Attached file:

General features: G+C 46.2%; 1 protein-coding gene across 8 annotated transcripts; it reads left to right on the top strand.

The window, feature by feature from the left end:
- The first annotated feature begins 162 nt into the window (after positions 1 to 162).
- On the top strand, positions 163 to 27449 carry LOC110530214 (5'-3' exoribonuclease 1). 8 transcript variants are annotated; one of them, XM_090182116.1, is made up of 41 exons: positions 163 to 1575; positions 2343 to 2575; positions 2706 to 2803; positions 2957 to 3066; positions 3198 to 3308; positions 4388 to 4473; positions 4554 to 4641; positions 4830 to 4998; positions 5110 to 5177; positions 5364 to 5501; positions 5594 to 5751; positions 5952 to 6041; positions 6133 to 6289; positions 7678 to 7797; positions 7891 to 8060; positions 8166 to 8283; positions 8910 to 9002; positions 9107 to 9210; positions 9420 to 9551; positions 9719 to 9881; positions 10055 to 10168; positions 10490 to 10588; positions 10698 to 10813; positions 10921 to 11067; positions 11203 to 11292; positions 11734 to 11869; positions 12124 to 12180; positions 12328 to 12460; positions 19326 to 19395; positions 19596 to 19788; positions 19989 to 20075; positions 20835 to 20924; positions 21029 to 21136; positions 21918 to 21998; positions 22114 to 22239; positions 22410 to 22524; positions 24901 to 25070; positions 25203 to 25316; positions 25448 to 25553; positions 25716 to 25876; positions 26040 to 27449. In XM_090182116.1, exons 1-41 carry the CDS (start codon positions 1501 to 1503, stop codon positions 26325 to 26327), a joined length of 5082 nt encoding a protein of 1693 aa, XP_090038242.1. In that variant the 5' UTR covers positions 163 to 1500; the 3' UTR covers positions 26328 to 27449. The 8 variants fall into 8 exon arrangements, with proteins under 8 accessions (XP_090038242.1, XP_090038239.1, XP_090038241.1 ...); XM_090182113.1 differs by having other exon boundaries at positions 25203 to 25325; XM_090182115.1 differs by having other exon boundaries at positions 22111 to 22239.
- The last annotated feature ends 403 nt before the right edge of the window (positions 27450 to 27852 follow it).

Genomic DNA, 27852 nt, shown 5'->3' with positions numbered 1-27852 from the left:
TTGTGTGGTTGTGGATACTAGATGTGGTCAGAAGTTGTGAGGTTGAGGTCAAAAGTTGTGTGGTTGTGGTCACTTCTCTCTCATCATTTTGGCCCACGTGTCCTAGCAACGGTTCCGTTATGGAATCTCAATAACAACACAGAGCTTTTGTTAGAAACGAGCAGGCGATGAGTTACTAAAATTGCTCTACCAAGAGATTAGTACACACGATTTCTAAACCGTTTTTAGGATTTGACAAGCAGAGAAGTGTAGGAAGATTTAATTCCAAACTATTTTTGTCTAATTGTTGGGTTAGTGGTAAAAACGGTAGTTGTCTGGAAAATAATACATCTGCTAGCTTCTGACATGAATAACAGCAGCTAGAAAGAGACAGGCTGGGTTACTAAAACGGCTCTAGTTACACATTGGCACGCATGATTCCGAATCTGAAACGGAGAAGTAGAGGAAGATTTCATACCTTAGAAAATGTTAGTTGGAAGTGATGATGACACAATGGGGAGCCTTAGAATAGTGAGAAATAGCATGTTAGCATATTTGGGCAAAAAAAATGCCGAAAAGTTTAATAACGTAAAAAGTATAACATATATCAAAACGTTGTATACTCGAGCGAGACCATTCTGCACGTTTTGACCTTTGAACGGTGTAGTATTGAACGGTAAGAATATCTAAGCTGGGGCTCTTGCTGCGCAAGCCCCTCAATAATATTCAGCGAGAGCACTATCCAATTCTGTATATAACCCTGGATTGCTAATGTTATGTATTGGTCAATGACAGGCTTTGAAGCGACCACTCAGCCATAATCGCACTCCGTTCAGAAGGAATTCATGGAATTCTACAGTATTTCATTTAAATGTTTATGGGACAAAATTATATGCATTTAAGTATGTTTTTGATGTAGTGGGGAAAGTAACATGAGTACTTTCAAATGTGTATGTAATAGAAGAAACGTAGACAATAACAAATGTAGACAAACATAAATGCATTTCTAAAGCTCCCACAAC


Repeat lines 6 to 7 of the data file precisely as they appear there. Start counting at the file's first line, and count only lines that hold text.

Genomic DNA, 27852 nt, shown 5'->3' with positions numbered 1-27852 from the left:
TTGTGTGGTTGTGGATACTAGATGTGGTCAGAAGTTGTGAGGTTGAGGTCAAAAGTTGTGTGGTTGTGGTCACTTCTCTCTCATCATTTTGGCCCACGTGTCCTAGCAACGGTTCCGTTATGGAATCTCAATAACAACACAGAGCTTTTGTTAGAAACGAGCAGGCGATGAGTTACTAAAATTGCTCTACCAAGAGATTAGTACACACGATTTCTAAACCGTTTTTAGGATTTGACAAGCAGAGAAGTGTAGGAAGATTTAATTCCAAACTATTTTTGTCTAATTGTTGGGTTAGTGGTAAAAACGGTAGTTGTCTGGAAAATAATACATCTGCTAGCTTCTGACATGAATAACAGCAGCTAGAAAGAGACAGGCTGGGTTACTAAAACGGCTCTAGTTACACATTGGCACGCATGATTCCGAATCTGAAACGGAGAAGTAGAGGAAGATTTCATACCTTAGAAAATGTTAGTTGGAAGTGATGATGACACAATGGGGAGCCTTAGAATAGTGAGAAATAGCATGTTAGCATATTTGGGCAAAAAAAATGCCGAAAAGTTTAATAACGTAAAAAGTATAACATATATCAAAACGTTGTATACTCGAGCGAGACCATTCTGCACGTTTTGACCTTTGAACGGTGTAGTATTGAACGGTAAGAATATCTAAGCTGGGGCTCTTGCTGCGCAAGCCCCTCAATAATATTCAGCGAGAGCACTATCCAATTCTGTATATAACCCTGGATTGCTAATGTTATGTATTGGTCAATGACAGGCTTTGAAGCGACCACTCAGCCATAATCGCACTCCGTTCAGAAGGAATTCATGGAATTCTACAGTATTTCATTTAAATGTTTATGGGACAAAATTATATGCATTTAAGTATGTTTTTGATGTAGTGGGGAAAGTAACATGAGTACTTTCAAATGTGTATGTAATAGAAGAAACGTAGACAATAACAAATGTAGACAAACATAAATGCATTTCTAAAGCTCCCACAAC